Light Delivery Vehicles Limited


The Turner 168 c.c., two-stroke 'By-van'. Stan Simmons is putting his tools away, while boss Richard Lee looks on. Courtesy of the late Jim Boulton.
In the late 1940s the Turner Manufacturing Company Limited, of Wolverhampton formed a separate company called 'Light Delivery Vehicles Ltd', (L.D.V.) which operated from Turner’s Lever Street factory.

L.D.V. produced the two wheeled 'By-Van', and the three wheeled 'Tri-Van', and 'Rixi'.


The front cover of the sales literature. Courtesy of Brian Shaw.
 
The photograph shows the volume of goods that can be carried in a 'By-Van'. From the sales literature. Courtesy of Brian Shaw.

The 'By-Van' was a motorcycle, equipped with a steel carrying box, which had a capacity of 5.57 cubic feet, and could carry a load of up to 1.5cwt.

The 'Tri-Van' had two rear wheels, and a larger container, which had a capacity of 23 cubic feet, and could carry a load of up to 3 cwt.

The 'Rixi' was a rickshaw taxi, capable of carrying two passengers and the driver.

The three models were powered by a Turner 168 c.c. single-cylinder two stroke engine, mounted above the front wheel, which developed 3.5 b.h.p. at 2,500 r.p.m.

The 'By-Van' had a 2-speed gearbox, and the 'Tri-van' and 'Rixi' had a 3-speed gearbox. They had a top speed of 30 m.p.h. with all day cruising at 20m.p.h. The 'By-Van' sold for £120 and the 'Tri-Van' sold for £150.

Unfortunately little interest was shown in the products, which only sold in small numbers.


Courtesy of Brian Shaw.


From the sales literature. Courtesy of Brian Shaw.


A 'By-Van', as seen in the sales literature. Courtesy of Brian Shaw.

Brian Shaw's 'By-Van'.

As seen at the 2007 Festival of Black Country Vehicles, at the Black Country Living Museum.

A 'Tri-Van'.

From the sales literature.

Courtesy of Brian Shaw.

This photograph, also from the sales literature, shows the volume of goods that can be carried in a 'Tri-Van'. It can carry up to 3 cwt.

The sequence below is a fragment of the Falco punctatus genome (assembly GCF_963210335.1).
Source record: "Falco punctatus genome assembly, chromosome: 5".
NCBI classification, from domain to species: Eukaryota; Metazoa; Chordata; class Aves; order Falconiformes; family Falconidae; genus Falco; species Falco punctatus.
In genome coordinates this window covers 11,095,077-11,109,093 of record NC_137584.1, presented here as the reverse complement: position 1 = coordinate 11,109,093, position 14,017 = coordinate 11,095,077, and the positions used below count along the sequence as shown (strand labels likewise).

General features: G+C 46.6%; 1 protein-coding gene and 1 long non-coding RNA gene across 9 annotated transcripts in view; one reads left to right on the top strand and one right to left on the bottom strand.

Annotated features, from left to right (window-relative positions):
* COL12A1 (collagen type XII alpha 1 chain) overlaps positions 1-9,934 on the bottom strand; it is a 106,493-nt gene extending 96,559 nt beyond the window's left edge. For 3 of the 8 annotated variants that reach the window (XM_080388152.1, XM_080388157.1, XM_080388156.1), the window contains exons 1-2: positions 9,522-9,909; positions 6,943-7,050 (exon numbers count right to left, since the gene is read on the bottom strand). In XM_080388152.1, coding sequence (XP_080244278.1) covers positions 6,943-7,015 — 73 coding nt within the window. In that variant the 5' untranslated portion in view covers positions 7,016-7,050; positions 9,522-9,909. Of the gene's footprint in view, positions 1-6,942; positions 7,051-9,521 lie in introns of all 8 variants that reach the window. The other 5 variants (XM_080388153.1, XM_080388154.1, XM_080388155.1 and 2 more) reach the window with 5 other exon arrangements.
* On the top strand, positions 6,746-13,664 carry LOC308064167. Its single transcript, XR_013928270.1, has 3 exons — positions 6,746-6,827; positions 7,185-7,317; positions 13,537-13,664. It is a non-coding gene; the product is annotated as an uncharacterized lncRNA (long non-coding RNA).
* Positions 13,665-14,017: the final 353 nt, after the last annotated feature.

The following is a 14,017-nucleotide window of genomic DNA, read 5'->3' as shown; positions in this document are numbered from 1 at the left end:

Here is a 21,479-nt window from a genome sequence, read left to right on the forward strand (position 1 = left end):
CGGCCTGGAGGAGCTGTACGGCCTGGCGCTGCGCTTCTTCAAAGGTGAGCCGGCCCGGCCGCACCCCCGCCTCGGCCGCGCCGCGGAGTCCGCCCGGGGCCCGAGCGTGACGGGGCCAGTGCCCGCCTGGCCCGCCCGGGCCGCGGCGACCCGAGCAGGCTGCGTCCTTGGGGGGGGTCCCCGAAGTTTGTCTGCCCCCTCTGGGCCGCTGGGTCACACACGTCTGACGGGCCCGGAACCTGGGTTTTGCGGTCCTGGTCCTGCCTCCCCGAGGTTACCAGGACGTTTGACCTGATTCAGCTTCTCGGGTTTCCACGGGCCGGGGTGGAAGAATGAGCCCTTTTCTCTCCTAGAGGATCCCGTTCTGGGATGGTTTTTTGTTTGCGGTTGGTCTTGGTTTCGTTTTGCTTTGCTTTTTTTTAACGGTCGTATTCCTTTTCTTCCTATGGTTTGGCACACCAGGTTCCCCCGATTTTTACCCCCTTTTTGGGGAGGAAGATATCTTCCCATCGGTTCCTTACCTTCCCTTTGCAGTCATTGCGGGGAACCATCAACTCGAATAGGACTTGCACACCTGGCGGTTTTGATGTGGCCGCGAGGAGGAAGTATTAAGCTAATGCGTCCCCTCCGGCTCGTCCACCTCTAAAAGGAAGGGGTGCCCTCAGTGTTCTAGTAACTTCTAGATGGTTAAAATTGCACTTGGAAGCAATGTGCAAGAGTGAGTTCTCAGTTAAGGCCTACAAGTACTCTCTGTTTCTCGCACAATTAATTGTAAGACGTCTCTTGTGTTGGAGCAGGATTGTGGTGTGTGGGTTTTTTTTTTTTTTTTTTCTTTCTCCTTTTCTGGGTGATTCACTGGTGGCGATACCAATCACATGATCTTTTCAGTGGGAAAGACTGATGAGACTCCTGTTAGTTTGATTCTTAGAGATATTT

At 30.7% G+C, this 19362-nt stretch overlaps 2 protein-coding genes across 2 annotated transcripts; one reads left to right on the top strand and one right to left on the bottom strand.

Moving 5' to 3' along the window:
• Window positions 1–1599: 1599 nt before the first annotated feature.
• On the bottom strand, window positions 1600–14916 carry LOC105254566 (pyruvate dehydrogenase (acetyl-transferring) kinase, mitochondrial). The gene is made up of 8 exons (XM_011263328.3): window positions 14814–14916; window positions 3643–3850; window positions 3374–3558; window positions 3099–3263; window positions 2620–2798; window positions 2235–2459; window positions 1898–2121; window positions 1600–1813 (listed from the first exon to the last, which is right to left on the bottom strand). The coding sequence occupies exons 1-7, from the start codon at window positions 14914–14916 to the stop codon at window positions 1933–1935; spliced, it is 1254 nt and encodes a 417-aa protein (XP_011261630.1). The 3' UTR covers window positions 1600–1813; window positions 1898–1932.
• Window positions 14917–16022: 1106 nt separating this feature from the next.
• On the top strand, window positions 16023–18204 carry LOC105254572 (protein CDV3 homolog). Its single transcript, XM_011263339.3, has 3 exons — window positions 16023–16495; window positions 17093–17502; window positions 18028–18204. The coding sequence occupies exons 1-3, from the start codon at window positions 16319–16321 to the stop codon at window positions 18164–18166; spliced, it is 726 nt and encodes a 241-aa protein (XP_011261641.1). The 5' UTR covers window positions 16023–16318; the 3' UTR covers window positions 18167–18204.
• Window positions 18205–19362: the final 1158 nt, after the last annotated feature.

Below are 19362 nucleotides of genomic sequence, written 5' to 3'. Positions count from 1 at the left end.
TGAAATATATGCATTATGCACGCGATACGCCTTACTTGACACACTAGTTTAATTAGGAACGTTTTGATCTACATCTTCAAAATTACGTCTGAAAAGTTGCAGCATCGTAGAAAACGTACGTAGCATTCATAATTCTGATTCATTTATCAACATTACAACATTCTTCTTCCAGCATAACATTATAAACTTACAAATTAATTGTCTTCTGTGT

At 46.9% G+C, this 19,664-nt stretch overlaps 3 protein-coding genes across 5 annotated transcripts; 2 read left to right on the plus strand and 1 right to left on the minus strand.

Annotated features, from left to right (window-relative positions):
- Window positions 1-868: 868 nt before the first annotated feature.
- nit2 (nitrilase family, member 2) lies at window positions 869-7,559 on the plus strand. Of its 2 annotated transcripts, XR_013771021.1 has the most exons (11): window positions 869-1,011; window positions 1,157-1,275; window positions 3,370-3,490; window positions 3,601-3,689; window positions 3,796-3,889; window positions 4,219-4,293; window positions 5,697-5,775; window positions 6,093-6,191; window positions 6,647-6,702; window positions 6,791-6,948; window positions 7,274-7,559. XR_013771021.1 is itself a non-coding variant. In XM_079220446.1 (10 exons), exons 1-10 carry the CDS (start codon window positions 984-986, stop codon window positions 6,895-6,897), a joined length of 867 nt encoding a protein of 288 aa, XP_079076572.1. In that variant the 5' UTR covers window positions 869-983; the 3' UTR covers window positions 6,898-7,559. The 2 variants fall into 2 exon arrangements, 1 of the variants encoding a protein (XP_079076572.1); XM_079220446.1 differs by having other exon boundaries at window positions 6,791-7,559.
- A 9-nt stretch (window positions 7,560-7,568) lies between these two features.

Courtesy of Brian Shaw.


The 'Tri-Van' specification. Courtesy of Brian Shaw.


The 'Tri-Van' was also available as a pick-up truck. Courtesy of Brian Shaw.


The front cover of the 'Tri-Van' sales literature. Courtesy of Brian Shaw.
In 1946 a 'By-Van' was demonstrated in Brussels, but little interest was shown in the machine.

It was powered by a 125 c.c. Royal Enfield 'Flying Flea' engine, which was mounted on top of the pressed steel forks.

A diagram from the sales literature showing the front part of the 'Tri-Van'.

Courtesy of Brian Shaw.


The specification of the 168 c.c. Turner 'Tiger' engine. Courtesy of Brian Shaw.

   
View the L.D.V. Service Manual
   


A 'Rixi'. Courtesy of Brian Shaw.

The 'Rixi', a version of the 'Tri-Van', was intended as a taxi for the far east, but like the other two products it was not successful, and did not sell.

One 'Rixi' was a familiar sight in Wolverhampton during 1950 when it was operated by Bob's Taxis of North Street.


Another 'Rixi'. Courtesy of Brian Shaw.

A description from the 'Rixi' sales literature.

Courtesy of Brian Shaw.


The 'Rixi' specification. Courtesy of Brian Shaw.

The 'Rixi' that was used by Bob's Taxis
of North Street, Wolverhampton.

Courtesy of the late Jim Boulton.


The By-Van, Tri-Van, and Rixi about to set off on their epic journey. Actress Sally Rogers wishes them good luck. Courtesy of Derek Beddows.